TIGERi update: Anyone who logs into multiple Idaho State University computer applications will be interested in the new single sign-on feature proposed by the TIGERi project. With the single sign-on feature of the BengalWeb Portal, students, faculty and staff will be able to enter one user name and password to access multiple applications. When the single sign-on feature is in full operation the campus community will be able to access many computer applications within the BengalWeb portal.
Examples of computer applications that may be accessed include: class registration, academic advising, budget information, Moodle, University e-mail and library databases. “Our goal is to provide single sign-on access through BengalWeb to as many applications as possible,” says Blake Beck, BengalWeb team leader. “The University will enjoy a significant increase in functionality from the new portal versus past portals once Banner is fully implemented.”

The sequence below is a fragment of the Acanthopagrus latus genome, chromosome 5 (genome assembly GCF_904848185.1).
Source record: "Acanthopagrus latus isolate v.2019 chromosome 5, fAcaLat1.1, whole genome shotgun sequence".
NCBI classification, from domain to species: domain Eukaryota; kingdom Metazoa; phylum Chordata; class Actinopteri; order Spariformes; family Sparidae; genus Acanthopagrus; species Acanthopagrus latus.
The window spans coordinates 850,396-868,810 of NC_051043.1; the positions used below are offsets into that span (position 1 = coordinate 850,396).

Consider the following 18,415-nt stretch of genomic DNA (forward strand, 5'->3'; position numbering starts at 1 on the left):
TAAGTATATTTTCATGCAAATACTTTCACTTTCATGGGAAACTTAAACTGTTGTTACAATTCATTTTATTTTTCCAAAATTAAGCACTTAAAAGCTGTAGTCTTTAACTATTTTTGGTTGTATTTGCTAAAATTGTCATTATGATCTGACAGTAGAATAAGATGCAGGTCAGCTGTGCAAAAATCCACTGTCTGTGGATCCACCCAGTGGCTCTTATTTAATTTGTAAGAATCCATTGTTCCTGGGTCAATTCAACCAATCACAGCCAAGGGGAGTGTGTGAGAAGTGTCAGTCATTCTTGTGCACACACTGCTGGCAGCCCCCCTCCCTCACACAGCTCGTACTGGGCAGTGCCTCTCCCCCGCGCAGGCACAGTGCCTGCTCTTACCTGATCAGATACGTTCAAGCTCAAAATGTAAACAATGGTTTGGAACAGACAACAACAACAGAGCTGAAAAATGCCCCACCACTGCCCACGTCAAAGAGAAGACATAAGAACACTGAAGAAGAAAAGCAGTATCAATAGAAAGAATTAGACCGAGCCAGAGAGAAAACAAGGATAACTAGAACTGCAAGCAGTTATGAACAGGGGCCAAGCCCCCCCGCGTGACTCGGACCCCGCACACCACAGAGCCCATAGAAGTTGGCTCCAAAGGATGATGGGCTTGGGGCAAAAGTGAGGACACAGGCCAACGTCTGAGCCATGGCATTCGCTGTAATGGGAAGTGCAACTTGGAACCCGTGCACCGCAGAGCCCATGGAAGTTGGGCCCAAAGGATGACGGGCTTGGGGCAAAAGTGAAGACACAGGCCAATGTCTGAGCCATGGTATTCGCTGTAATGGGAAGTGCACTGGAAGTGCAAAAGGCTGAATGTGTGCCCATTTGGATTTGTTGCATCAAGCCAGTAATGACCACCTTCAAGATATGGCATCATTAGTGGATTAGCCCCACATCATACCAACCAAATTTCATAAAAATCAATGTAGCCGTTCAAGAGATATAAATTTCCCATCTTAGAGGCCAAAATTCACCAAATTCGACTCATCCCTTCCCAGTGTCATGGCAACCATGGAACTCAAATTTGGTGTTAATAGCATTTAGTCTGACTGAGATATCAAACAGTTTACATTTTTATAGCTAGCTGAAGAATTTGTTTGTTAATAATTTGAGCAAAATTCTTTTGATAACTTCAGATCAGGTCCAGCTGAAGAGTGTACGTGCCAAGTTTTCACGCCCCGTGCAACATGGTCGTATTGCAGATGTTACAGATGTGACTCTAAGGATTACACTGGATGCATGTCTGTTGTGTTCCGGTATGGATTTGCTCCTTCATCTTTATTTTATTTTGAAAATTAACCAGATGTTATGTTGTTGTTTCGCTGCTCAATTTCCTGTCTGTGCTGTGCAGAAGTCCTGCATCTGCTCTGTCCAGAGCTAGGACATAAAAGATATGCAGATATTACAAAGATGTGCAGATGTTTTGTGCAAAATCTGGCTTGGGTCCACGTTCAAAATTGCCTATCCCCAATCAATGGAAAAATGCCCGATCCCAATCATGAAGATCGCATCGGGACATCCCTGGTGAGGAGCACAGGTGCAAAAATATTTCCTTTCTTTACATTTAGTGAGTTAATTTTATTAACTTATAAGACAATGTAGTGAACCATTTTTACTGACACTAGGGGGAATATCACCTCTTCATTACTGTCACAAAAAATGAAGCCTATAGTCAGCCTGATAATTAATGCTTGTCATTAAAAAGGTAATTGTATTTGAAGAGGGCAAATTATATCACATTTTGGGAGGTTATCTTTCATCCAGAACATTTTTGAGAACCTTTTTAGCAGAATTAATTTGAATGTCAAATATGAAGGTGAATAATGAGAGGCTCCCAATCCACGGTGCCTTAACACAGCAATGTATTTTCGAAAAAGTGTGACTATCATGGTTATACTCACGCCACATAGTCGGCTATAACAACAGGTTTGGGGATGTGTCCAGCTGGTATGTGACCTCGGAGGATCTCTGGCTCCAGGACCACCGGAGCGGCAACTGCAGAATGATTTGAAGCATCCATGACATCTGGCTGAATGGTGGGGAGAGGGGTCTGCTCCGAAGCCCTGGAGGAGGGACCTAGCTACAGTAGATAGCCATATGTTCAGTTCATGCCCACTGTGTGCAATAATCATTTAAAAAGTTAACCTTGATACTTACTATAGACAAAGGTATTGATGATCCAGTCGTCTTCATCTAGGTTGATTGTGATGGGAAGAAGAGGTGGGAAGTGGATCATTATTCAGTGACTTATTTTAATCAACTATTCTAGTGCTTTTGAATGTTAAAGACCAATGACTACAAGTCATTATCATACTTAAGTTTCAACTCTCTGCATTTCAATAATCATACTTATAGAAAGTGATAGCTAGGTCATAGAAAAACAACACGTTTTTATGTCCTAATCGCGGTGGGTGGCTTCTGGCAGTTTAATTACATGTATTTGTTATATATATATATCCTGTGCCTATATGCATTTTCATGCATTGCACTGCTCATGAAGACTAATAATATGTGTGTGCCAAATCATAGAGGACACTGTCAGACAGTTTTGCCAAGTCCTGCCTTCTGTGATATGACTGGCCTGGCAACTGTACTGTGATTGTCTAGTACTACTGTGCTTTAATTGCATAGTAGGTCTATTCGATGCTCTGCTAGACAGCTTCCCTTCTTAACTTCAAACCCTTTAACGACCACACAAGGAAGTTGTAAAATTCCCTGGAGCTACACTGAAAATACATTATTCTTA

The new portal will be role-based and will provide personalized content. The system will know who you are and will allow customization by individual users. It will be much easier for the campus community to access multiple computer applications utilizing the single sign-on feature of the BengalWeb portal. Improved access to online services will reduce time logging into multiple applications, and the need to remember multiple IDs and passwords. Currently, decisions are being made about BengalWeb’s layout, content, and other features and functionality. The Portal will be implemented later this year. To learn more about TIGERi, contact Cali Bell, communications coordinator, at x4446. Additional information can be found at the TIGERi Web site.